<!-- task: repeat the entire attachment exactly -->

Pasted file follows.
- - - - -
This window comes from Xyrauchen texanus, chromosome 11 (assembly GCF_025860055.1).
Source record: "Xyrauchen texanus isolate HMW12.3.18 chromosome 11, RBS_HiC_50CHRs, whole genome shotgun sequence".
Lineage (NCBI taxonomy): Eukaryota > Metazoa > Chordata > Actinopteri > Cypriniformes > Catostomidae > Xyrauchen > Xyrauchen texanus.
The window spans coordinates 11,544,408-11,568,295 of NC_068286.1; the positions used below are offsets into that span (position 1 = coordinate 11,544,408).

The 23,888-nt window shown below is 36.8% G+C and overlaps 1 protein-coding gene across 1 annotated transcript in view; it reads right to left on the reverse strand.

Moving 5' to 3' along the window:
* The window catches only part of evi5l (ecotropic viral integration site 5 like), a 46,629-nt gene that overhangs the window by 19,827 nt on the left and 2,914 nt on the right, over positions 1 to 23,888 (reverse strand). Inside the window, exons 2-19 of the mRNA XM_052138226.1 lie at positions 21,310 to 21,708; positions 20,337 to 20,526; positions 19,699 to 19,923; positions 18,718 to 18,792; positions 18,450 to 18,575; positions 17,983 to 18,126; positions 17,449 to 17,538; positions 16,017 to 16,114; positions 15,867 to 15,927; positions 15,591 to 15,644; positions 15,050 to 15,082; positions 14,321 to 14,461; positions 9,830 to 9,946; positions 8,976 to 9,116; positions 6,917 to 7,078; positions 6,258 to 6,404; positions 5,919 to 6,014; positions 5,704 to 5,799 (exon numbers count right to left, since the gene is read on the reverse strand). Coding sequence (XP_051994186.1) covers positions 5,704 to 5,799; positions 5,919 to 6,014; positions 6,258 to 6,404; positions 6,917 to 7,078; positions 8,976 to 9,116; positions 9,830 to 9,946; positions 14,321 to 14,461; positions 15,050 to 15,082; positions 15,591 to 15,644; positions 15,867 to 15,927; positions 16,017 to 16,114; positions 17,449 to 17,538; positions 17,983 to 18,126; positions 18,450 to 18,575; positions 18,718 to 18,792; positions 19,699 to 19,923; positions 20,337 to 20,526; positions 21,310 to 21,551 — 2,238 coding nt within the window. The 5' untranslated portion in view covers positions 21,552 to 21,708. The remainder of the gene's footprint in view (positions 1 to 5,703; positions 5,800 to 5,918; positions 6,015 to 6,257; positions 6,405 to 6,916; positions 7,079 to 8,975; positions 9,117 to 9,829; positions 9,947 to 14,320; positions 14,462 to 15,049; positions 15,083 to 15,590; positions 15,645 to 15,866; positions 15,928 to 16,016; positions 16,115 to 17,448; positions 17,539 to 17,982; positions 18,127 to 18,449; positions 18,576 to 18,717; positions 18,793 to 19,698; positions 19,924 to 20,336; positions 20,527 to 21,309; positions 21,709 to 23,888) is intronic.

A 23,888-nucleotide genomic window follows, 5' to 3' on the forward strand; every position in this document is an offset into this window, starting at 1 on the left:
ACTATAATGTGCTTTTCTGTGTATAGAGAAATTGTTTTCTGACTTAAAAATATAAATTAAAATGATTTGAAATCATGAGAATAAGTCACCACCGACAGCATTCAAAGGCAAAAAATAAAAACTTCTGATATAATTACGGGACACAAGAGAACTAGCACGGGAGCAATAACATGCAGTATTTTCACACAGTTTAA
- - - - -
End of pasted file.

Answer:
This window comes from Xyrauchen texanus, chromosome 11 (assembly GCF_025860055.1).
Source record: "Xyrauchen texanus isolate HMW12.3.18 chromosome 11, RBS_HiC_50CHRs, whole genome shotgun sequence".
Lineage (NCBI taxonomy): Eukaryota > Metazoa > Chordata > Actinopteri > Cypriniformes > Catostomidae > Xyrauchen > Xyrauchen texanus.
The window spans coordinates 11,544,408-11,568,295 of NC_068286.1; the positions used below are offsets into that span (position 1 = coordinate 11,544,408).

The 23,888-nt window shown below is 36.8% G+C and overlaps 1 protein-coding gene across 1 annotated transcript in view; it reads right to left on the reverse strand.

Moving 5' to 3' along the window:
* The window catches only part of evi5l (ecotropic viral integration site 5 like), a 46,629-nt gene that overhangs the window by 19,827 nt on the left and 2,914 nt on the right, over positions 1 to 23,888 (reverse strand). Inside the window, exons 2-19 of the mRNA XM_052138226.1 lie at positions 21,310 to 21,708; positions 20,337 to 20,526; positions 19,699 to 19,923; positions 18,718 to 18,792; positions 18,450 to 18,575; positions 17,983 to 18,126; positions 17,449 to 17,538; positions 16,017 to 16,114; positions 15,867 to 15,927; positions 15,591 to 15,644; positions 15,050 to 15,082; positions 14,321 to 14,461; positions 9,830 to 9,946; positions 8,976 to 9,116; positions 6,917 to 7,078; positions 6,258 to 6,404; positions 5,919 to 6,014; positions 5,704 to 5,799 (exon numbers count right to left, since the gene is read on the reverse strand). Coding sequence (XP_051994186.1) covers positions 5,704 to 5,799; positions 5,919 to 6,014; positions 6,258 to 6,404; positions 6,917 to 7,078; positions 8,976 to 9,116; positions 9,830 to 9,946; positions 14,321 to 14,461; positions 15,050 to 15,082; positions 15,591 to 15,644; positions 15,867 to 15,927; positions 16,017 to 16,114; positions 17,449 to 17,538; positions 17,983 to 18,126; positions 18,450 to 18,575; positions 18,718 to 18,792; positions 19,699 to 19,923; positions 20,337 to 20,526; positions 21,310 to 21,551 — 2,238 coding nt within the window. The 5' untranslated portion in view covers positions 21,552 to 21,708. The remainder of the gene's footprint in view (positions 1 to 5,703; positions 5,800 to 5,918; positions 6,015 to 6,257; positions 6,405 to 6,916; positions 7,079 to 8,975; positions 9,117 to 9,829; positions 9,947 to 14,320; positions 14,462 to 15,049; positions 15,083 to 15,590; positions 15,645 to 15,866; positions 15,928 to 16,016; positions 16,115 to 17,448; positions 17,539 to 17,982; positions 18,127 to 18,449; positions 18,576 to 18,717; positions 18,793 to 19,698; positions 19,924 to 20,336; positions 20,527 to 21,309; positions 21,709 to 23,888) is intronic.

A 23,888-nucleotide genomic window follows, 5' to 3' on the forward strand; every position in this document is an offset into this window, starting at 1 on the left:
ACTATAATGTGCTTTTCTGTGTATAGAGAAATTGTTTTCTGACTTAAAAATATAAATTAAAATGATTTGAAATCATGAGAATAAGTCACCACCGACAGCATTCAAAGGCAAAAAATAAAAACTTCTGATATAATTACGGGACACAAGAGAACTAGCACGGGAGCAATAACATGCAGTATTTTCACACAGTTTAA